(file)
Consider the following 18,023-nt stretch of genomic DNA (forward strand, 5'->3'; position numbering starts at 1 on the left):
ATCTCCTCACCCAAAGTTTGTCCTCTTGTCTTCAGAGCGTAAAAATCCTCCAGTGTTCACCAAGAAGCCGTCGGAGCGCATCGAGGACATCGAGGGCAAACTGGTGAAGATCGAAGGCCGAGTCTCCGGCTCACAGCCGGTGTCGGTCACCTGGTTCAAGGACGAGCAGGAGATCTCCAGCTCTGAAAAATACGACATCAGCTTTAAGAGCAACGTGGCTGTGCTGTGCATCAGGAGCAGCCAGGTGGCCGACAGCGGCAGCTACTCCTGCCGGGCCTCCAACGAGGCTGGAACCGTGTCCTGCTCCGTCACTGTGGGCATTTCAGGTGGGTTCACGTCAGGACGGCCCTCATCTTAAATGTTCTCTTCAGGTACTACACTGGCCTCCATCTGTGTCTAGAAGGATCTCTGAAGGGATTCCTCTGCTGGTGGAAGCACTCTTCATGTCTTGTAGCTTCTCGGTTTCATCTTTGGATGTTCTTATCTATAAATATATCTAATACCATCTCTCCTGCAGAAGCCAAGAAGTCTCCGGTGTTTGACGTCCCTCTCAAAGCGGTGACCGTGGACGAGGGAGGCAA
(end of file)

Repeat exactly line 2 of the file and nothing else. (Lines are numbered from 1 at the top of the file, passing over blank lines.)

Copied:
ATCTCCTCACCCAAAGTTTGTCCTCTTGTCTTCAGAGCGTAAAAATCCTCCAGTGTTCACCAAGAAGCCGTCGGAGCGCATCGAGGACATCGAGGGCAAACTGGTGAAGATCGAAGGCCGAGTCTCCGGCTCACAGCCGGTGTCGGTCACCTGGTTCAAGGACGAGCAGGAGATCTCCAGCTCTGAAAAATACGACATCAGCTTTAAGAGCAACGTGGCTGTGCTGTGCATCAGGAGCAGCCAGGTGGCCGACAGCGGCAGCTACTCCTGCCGGGCCTCCAACGAGGCTGGAACCGTGTCCTGCTCCGTCACTGTGGGCATTTCAGGTGGGTTCACGTCAGGACGGCCCTCATCTTAAATGTTCTCTTCAGGTACTACACTGGCCTCCATCTGTGTCTAGAAGGATCTCTGAAGGGATTCCTCTGCTGGTGGAAGCACTCTTCATGTCTTGTAGCTTCTCGGTTTCATCTTTGGATGTTCTTATCTATAAATATATCTAATACCATCTCTCCTGCAGAAGCCAAGAAGTCTCCGGTGTTTGACGTCCCTCTCAAAGCGGTGACCGTGGACGAGGGAGGCAA